To The Moon? Space Companies Blast Off With New SPAC Deals

On Monday, two companies with out-of-this-world businesses have announced deals to begin trading publicly through SPACs.

SPAC stands for special purpose acquisition company. It’s a nontraditional way for a company to begin trading publicly. The SPAC has an initial IPO and sells shares to raise capital. The capital raised is then used to buy or merge with an existing business.

The SPAC, Vector Acquisition Corporation (NASDAQ: VACQ), announced a deal with Rocket Labs.

Rocket Labs, according to its website, has already launched 97 satellites on 18 separate missions. The company boasts its ability to deliver “small satellites to low Earth orbit at an unprecedented frequency.”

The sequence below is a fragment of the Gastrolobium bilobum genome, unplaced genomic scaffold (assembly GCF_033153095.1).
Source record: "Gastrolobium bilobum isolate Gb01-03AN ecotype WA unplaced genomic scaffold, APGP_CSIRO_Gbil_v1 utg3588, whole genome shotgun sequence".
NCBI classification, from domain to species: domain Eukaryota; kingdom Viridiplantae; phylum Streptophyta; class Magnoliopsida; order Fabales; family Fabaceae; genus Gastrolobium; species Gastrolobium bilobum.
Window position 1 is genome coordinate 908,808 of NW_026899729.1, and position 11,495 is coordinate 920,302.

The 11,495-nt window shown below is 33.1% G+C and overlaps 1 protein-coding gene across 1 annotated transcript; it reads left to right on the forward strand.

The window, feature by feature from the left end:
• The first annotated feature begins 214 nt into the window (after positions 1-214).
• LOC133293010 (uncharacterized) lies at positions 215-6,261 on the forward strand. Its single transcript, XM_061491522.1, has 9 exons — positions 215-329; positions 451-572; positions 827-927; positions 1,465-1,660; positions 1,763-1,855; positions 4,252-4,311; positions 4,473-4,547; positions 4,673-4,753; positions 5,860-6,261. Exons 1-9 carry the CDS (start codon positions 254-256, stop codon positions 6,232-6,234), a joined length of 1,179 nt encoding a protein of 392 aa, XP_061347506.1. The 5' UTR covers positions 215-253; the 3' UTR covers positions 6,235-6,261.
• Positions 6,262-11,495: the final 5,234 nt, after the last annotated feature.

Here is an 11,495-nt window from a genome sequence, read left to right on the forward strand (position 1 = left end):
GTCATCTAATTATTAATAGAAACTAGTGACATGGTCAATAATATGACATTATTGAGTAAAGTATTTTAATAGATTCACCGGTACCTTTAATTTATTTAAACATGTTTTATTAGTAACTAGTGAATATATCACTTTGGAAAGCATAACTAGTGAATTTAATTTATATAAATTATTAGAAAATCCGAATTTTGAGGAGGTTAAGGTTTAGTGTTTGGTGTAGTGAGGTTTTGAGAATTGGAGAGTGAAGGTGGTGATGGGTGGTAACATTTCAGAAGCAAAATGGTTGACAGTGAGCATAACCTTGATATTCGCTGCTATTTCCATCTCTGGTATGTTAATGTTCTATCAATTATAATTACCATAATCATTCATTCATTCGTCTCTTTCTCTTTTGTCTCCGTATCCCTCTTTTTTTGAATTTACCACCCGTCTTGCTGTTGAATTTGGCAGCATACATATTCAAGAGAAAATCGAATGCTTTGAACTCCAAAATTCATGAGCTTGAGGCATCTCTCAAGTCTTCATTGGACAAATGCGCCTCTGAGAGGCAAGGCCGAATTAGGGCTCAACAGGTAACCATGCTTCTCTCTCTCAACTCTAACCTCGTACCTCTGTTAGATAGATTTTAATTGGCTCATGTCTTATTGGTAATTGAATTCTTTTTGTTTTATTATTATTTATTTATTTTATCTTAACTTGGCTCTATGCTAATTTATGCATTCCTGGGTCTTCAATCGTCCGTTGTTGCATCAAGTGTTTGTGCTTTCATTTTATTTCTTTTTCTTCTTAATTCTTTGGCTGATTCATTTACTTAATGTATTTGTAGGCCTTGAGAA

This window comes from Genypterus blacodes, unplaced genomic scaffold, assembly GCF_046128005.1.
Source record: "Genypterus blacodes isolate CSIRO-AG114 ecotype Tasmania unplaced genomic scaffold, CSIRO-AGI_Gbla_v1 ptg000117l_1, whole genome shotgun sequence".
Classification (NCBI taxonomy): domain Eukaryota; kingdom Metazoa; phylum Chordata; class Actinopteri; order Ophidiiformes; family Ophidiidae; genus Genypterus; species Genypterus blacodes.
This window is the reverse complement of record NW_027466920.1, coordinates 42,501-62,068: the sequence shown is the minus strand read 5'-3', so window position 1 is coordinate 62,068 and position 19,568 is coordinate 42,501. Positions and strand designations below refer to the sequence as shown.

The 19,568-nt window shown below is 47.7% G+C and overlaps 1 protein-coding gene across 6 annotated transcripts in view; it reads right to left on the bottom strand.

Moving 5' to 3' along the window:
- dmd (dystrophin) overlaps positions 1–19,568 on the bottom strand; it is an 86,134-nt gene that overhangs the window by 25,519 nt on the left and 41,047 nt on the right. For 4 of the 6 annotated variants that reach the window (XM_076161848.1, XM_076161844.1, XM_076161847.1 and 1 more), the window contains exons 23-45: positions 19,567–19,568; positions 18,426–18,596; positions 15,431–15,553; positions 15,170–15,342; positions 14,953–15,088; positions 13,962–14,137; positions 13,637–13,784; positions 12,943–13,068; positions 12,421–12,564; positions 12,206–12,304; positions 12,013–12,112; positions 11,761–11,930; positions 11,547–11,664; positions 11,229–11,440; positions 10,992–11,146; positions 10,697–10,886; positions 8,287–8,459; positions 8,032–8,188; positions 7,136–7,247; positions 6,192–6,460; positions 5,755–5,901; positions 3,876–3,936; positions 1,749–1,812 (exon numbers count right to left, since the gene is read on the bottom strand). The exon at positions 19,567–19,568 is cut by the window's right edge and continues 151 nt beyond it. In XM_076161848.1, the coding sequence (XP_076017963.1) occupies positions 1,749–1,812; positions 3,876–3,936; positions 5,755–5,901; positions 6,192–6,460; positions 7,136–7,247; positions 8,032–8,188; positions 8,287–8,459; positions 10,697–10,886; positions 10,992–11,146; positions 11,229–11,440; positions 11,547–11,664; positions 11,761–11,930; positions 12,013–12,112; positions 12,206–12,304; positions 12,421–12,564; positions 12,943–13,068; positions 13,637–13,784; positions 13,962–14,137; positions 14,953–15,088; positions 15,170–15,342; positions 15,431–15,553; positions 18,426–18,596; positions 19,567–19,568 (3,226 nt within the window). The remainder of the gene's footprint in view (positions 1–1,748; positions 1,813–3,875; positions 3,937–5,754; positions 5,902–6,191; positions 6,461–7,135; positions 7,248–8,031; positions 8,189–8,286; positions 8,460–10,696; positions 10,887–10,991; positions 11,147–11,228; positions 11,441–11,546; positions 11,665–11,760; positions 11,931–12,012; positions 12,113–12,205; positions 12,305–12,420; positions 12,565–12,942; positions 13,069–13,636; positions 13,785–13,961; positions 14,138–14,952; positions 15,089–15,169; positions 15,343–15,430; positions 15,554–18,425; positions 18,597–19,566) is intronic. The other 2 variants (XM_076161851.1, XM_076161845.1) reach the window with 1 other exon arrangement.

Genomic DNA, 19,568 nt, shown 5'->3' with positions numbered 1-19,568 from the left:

The deal is scheduled to close in the second quarter of 2021 and will trade under the NASDAQ ticker symbol RKLB if approved.

VACQ stock is flying today, up about 48% at its peak.

The other unrelated deal is through the SPAC NavSight Holdings, Inc. (NYSE: NSH), which announced a deal with Spire Global, Inc.

Spire Global, according to its website, “collects, analyzes, and enriches information gathered from [its] custom constellation of satellites.” The company owns and operates satellites and provides data to customers through subscription agreements.

The company serves many industries, including aviation, maritime, and weather forecasting.

This deal is expected to close in the summer of 2021 and trade under the NYSE ticker symbol SPIR.

NSH stock jumped higher today, surging as much as 15% immediately after the market opened.

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